# What are Latitudes and Longitudes?

Latitude & Longitude - These are imaginary lines drawn on the globe.

Lines running east and west, parallel to the equator - These are called Lines/Parallels of * latitude*.

Lines running north and south passing through the poles - These are called Lines/Meridians of **longitude**

The intersection of latitude and longitude pin-points any place on the earth’s surface.

**Table of Contents**

- Latitude
- Longitude
- Coordinates

## Latitude

Latitude - * angular distance* (in degrees) of a point on the earth’s surface

*.*

**from the centre of the earth**- Latitude lines or Parallels are parallel to the equator.
- They are circles which get smaller polewards.
- The equator represents 0° and the North and South Poles are 90°N and 90°S.
- Average linear distance of a degree of latitude = 69 miles (111 km)
- As the earth is slightly flattened at the poles, the linear distance of a degree of latitude at the pole is a little longer than that at the equator.
- Each degree is sub-divided into 60 minutes and each minute into 60 seconds.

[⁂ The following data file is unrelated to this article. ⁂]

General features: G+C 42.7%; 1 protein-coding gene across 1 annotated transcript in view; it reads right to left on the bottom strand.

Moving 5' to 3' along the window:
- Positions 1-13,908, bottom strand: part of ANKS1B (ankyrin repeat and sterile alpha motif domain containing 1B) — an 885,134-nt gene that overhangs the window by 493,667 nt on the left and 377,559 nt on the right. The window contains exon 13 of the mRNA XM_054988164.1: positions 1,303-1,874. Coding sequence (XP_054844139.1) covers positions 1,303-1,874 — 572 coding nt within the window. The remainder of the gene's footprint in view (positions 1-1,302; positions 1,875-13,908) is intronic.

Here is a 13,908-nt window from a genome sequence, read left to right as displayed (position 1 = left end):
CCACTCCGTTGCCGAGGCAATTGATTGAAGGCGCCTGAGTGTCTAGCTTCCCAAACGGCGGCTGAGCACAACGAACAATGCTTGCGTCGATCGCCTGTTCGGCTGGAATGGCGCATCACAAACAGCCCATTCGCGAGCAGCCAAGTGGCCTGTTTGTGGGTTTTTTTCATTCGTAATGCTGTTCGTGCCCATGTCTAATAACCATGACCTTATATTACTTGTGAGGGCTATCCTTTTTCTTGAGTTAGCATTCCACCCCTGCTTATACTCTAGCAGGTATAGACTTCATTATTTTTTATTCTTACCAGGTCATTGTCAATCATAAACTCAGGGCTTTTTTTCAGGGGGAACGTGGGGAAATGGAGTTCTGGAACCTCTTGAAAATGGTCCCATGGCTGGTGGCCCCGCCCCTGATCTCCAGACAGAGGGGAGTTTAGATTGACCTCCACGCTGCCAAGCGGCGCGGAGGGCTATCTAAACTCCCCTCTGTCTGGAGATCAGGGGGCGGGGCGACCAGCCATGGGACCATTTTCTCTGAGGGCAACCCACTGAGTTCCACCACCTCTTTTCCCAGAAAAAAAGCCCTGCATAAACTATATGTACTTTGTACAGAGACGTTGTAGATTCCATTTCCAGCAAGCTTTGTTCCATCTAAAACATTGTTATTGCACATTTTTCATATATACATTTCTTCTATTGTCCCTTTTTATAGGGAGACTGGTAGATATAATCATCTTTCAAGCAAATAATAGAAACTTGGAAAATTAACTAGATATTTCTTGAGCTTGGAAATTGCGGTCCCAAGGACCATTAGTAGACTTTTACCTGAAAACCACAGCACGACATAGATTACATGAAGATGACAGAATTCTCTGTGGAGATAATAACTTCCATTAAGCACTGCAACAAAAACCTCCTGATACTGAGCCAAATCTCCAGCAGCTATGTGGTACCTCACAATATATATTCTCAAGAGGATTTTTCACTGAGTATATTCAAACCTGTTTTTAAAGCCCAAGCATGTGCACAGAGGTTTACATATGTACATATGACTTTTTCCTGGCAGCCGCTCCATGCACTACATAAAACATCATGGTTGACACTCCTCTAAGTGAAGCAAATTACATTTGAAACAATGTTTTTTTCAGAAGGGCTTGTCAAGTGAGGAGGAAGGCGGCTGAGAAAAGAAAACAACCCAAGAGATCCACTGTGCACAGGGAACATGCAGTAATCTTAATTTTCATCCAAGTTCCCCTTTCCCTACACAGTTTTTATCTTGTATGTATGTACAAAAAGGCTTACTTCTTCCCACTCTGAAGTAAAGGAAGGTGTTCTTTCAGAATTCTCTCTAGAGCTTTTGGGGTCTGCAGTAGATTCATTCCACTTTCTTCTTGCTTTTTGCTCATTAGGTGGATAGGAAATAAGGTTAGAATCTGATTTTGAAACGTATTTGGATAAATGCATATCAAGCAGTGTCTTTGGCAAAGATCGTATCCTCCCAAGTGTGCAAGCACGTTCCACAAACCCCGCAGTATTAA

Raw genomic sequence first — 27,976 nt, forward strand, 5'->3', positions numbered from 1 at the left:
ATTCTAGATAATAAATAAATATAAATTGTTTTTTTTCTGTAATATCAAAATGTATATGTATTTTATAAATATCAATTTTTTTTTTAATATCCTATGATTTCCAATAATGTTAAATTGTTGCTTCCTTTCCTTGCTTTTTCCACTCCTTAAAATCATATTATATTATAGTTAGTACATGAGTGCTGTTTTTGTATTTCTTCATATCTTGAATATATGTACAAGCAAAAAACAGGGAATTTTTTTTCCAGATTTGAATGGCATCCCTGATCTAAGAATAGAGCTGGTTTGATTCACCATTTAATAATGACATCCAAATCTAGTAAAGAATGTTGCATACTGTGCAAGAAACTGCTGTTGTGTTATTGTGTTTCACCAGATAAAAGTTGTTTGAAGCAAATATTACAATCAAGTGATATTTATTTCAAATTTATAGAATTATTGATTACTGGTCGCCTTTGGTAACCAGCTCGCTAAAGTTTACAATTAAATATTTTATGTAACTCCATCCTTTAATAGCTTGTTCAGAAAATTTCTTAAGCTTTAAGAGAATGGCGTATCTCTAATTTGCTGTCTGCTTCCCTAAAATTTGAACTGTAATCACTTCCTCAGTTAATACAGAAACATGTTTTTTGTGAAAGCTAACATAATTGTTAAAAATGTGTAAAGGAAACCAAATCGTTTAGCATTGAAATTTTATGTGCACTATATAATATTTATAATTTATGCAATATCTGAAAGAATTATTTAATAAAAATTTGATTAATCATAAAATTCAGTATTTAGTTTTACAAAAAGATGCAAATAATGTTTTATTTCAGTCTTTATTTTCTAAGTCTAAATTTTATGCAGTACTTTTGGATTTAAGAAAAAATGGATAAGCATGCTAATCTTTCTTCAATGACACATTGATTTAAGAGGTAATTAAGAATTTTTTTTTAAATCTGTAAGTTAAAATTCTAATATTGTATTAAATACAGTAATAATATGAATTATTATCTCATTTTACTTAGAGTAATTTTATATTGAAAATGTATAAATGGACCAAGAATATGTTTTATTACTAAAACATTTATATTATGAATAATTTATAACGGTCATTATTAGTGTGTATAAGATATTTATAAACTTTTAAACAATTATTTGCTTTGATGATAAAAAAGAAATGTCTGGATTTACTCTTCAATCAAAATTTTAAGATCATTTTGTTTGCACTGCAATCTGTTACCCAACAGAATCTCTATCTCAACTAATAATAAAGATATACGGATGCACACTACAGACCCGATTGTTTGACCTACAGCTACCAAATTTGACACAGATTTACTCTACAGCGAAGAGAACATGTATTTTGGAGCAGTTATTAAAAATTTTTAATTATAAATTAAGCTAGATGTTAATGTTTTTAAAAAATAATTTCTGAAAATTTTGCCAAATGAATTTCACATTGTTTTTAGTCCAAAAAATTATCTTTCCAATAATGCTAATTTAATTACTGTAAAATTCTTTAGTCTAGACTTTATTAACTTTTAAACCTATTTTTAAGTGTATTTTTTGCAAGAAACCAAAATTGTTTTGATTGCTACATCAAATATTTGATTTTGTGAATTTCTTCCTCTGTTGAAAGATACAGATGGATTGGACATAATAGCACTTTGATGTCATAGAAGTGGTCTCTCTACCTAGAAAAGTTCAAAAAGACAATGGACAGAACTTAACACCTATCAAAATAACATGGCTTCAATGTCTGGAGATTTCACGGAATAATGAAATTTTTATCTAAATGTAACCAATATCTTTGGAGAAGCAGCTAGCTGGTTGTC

### The most important lines of latitude:

## Longitude

Longitude - * angular distance* (in degrees) of a place east or west of the

*.*

**Prime Meridian****Prime Meridian / Greenwich Meridian**

Zero meridian (0°) passes through the Royal Astronomical Observatory at Greenwich, near London.

All other meridians radiate eastward and westwards up to 180° from Prime Meridian.

- Lines of longitude/Meridians are a series of semi-circles that run from pole to pole (in a north-south direction) passing through the equator at right angles.
- Unlike latitudes, they are all equal in length.
- 1° of longitude = 69.1 miles at the equator and 1° of longitude = 0 miles at the poles.
- They determine local time in relation to Greenwich Mean Time (G.M.T.)/World Time.

## Coordinates

The combination of meridians of longitude and parallels of latitude establishes a **framework or grid**.

Using this grid we can determine exact positions of any place **in reference to the Prime meridian and the Equator**.

To provide a geographic location of a place using latitude and longitude - **Coordinates** are used.

The latitude has the symbol of phi (Φ) & the longitude has the symbol of lambda (λ).

Latitude is always written first.

For example:

A point - 40° N, 30° E

It will be located 40° north of the Equator and 30° east of the Prime meridian.

To be even more precise - we should use minutes, and seconds along with degrees.

A point - 40° 35′ 26′′ N, 30° 12′ 38′′ E